One of the most potent strategies for reaching a goal is to identify the obstacles ahead of time and to develop a plan to address each before they are encountered. We want to be optimistic, but we don’t want to be a naive optimist. The naive optimist ignores the obstacles in their way and believes that they will not confront any challenges while striving to accomplish their goal. The realistic optimist believes in their ability to accomplish their goal despite the obstacles in their way. They acknowledge and prepare for the obstacles which makes them much more likely to achieve their goal. We want to have faith in our ability to overcome obstacles, not naively believe we won’t encounter them.
Research shows that predicting how and when you might be tempted to break a resolution increases the chances that you will keep it.[i]When you are working on developing a daily discipline, ask yourself: “When am I most likely to be tempted to give in? What situation is most likely to get me sidetracked? What excuses will I give myself to procrastinate?” Once you have such a scenario mapped out in your mind, imagine yourself in that situation, what it will feel like, and what you might be thinking? If we are struggling to form a habit, it shouldn’t be difficult to imagine what situations will cause us to slip off our path, because these situations must have occurred for us to be struggling with forming the habit now. Continue reading “BECOME A REALISTIC OPTIMIST”
Motivation is powerful, but unless it is put to work, it is wasted. Motivation is like steam in a boiler. Unless it is driving pistons and producing mechanical work, it is wasted. We want to put our desire to good use by consistently executing the daily actions that will produce results. We don’t want to be merely busy; we want to be productive. I recommend you start each day listening to motivational speeches because it will help keep your motivational tank from running empty. Cultivating motivation daily is easy to do and will drastically improve your outlook on life. We need to develop motivation daily, but more importantly, we need to put it to good use.
Continue reading “MOTIVATION IS LIKE STEAM IN A BOILER”
The Law of Diminishing Intent says the time to act is when the idea is hot, and the emotion is strong. When we delay, our intent quickly starts to diminish. The feelings grow cold, and the wisdom is wasted. We should follow through on the idea with action. The time to move is when we are inspired to act. BEGIN. Start installing the necessary habits and disciplines. Do it while the idea is clear in our mind, and the desire is strongest in our heart. Begin while your emotions are stirred.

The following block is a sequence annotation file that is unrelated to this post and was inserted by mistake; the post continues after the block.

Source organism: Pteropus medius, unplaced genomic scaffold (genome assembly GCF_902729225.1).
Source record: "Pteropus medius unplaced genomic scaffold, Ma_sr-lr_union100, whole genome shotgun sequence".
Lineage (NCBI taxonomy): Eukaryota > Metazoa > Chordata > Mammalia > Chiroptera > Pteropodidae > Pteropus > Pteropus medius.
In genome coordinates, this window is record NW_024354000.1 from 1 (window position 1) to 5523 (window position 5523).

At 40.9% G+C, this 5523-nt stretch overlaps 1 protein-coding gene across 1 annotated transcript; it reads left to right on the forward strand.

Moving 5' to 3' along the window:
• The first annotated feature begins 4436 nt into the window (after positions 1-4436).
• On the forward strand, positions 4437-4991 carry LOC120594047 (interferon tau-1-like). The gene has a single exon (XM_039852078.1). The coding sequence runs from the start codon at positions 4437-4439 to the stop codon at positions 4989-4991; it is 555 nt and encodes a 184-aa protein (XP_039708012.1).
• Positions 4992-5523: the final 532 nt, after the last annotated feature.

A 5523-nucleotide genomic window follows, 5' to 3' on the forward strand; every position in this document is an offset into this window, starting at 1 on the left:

Installing NEW routines and behaviors requires a herculean disciplined effort. Do not squander your desire. Put it to good use. Take immediate action. Hesitation allows your desire to install good habits that will improve your life to pass without being employed. Don’t allow the emotion to diminish through indecision. Indecision is mental paralysis. Indecision means what could be is postponed or may never be. Indecision means putting off what we could do, what we should do. Indecision means the opportunity waits. Indecision means the door remains closed. The longer we delay, the less likely we are to act. Our desire quickly erodes and fades from existence. The wisdom is wasted, and the idea is soon forgotten. “Indecision is the greatest thief of opportunity.” Jim Rohn Continue reading “THE LAW OF DIMINISHING INTENT”
I am a firm believer that willpower doesn’t work.
Pain is a potent agent of change. Our desire to avoid pain is intense. When I was a chubby kid trying to lose body fat, I was continuously tempted with desserts. The trick I used to ove Continue reading A Simple Trick to Overcome Temptation
“Exercise to stimulate, not to annihilate. The world wasn’t formed in a day, and neither were we. Set small goals and build upon them.” Lee Haney
Determining optimal training volume is not a straight forward proposition. There is no one size fits all solution. I will simplify the process and provide some parameters, but you will have to discover what is optimal for YOU. Scientific studies should guide our training, but ultimately, we must decide what works best for us through trial and error. The primary factor to consider is your ability to recover.
Continue reading “Optimal Training Volume Made Simple”